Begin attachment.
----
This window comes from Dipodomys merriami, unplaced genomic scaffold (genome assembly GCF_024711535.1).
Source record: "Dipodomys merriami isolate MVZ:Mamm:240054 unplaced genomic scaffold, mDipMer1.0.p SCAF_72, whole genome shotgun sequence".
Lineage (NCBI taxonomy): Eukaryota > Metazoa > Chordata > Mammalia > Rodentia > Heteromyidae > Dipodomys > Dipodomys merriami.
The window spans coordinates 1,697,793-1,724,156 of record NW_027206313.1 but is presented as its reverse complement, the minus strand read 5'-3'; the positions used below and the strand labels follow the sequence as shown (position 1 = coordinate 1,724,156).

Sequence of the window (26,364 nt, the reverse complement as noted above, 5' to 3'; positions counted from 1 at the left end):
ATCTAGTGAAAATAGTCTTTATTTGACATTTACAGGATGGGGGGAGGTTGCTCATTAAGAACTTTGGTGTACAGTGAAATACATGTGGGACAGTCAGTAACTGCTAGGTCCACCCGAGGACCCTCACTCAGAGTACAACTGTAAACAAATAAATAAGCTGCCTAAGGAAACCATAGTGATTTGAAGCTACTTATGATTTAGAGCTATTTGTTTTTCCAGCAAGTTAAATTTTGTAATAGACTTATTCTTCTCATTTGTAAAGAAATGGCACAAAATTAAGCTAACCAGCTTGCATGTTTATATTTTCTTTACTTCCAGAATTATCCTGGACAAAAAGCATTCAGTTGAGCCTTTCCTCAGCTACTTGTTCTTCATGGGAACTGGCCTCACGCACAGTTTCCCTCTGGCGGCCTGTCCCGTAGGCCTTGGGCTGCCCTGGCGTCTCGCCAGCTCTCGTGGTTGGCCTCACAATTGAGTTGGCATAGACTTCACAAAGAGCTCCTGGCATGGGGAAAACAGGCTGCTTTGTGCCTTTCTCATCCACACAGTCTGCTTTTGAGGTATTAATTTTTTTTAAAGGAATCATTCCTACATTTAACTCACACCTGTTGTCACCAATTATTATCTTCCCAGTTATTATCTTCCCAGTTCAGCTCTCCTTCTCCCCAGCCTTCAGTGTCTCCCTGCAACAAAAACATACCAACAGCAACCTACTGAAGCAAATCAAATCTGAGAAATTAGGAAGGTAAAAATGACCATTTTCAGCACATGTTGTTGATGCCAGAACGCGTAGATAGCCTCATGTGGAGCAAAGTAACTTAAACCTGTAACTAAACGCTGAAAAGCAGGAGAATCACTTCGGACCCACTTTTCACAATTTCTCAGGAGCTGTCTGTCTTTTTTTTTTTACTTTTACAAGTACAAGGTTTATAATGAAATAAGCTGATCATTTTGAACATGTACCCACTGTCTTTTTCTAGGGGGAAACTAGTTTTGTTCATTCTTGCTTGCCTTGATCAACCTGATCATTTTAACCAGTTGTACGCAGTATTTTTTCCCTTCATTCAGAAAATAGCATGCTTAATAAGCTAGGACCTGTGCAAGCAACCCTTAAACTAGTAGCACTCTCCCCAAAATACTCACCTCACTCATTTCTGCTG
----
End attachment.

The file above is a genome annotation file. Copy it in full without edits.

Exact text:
This window comes from Dipodomys merriami, unplaced genomic scaffold (genome assembly GCF_024711535.1).
Source record: "Dipodomys merriami isolate MVZ:Mamm:240054 unplaced genomic scaffold, mDipMer1.0.p SCAF_72, whole genome shotgun sequence".
Lineage (NCBI taxonomy): Eukaryota > Metazoa > Chordata > Mammalia > Rodentia > Heteromyidae > Dipodomys > Dipodomys merriami.
The window spans coordinates 1,697,793-1,724,156 of record NW_027206313.1 but is presented as its reverse complement, the minus strand read 5'-3'; the positions used below and the strand labels follow the sequence as shown (position 1 = coordinate 1,724,156).

Sequence of the window (26,364 nt, the reverse complement as noted above, 5' to 3'; positions counted from 1 at the left end):
ATCTAGTGAAAATAGTCTTTATTTGACATTTACAGGATGGGGGGAGGTTGCTCATTAAGAACTTTGGTGTACAGTGAAATACATGTGGGACAGTCAGTAACTGCTAGGTCCACCCGAGGACCCTCACTCAGAGTACAACTGTAAACAAATAAATAAGCTGCCTAAGGAAACCATAGTGATTTGAAGCTACTTATGATTTAGAGCTATTTGTTTTTCCAGCAAGTTAAATTTTGTAATAGACTTATTCTTCTCATTTGTAAAGAAATGGCACAAAATTAAGCTAACCAGCTTGCATGTTTATATTTTCTTTACTTCCAGAATTATCCTGGACAAAAAGCATTCAGTTGAGCCTTTCCTCAGCTACTTGTTCTTCATGGGAACTGGCCTCACGCACAGTTTCCCTCTGGCGGCCTGTCCCGTAGGCCTTGGGCTGCCCTGGCGTCTCGCCAGCTCTCGTGGTTGGCCTCACAATTGAGTTGGCATAGACTTCACAAAGAGCTCCTGGCATGGGGAAAACAGGCTGCTTTGTGCCTTTCTCATCCACACAGTCTGCTTTTGAGGTATTAATTTTTTTTAAAGGAATCATTCCTACATTTAACTCACACCTGTTGTCACCAATTATTATCTTCCCAGTTATTATCTTCCCAGTTCAGCTCTCCTTCTCCCCAGCCTTCAGTGTCTCCCTGCAACAAAAACATACCAACAGCAACCTACTGAAGCAAATCAAATCTGAGAAATTAGGAAGGTAAAAATGACCATTTTCAGCACATGTTGTTGATGCCAGAACGCGTAGATAGCCTCATGTGGAGCAAAGTAACTTAAACCTGTAACTAAACGCTGAAAAGCAGGAGAATCACTTCGGACCCACTTTTCACAATTTCTCAGGAGCTGTCTGTCTTTTTTTTTTTACTTTTACAAGTACAAGGTTTATAATGAAATAAGCTGATCATTTTGAACATGTACCCACTGTCTTTTTCTAGGGGGAAACTAGTTTTGTTCATTCTTGCTTGCCTTGATCAACCTGATCATTTTAACCAGTTGTACGCAGTATTTTTTCCCTTCATTCAGAAAATAGCATGCTTAATAAGCTAGGACCTGTGCAAGCAACCCTTAAACTAGTAGCACTCTCCCCAAAATACTCACCTCACTCATTTCTGCTG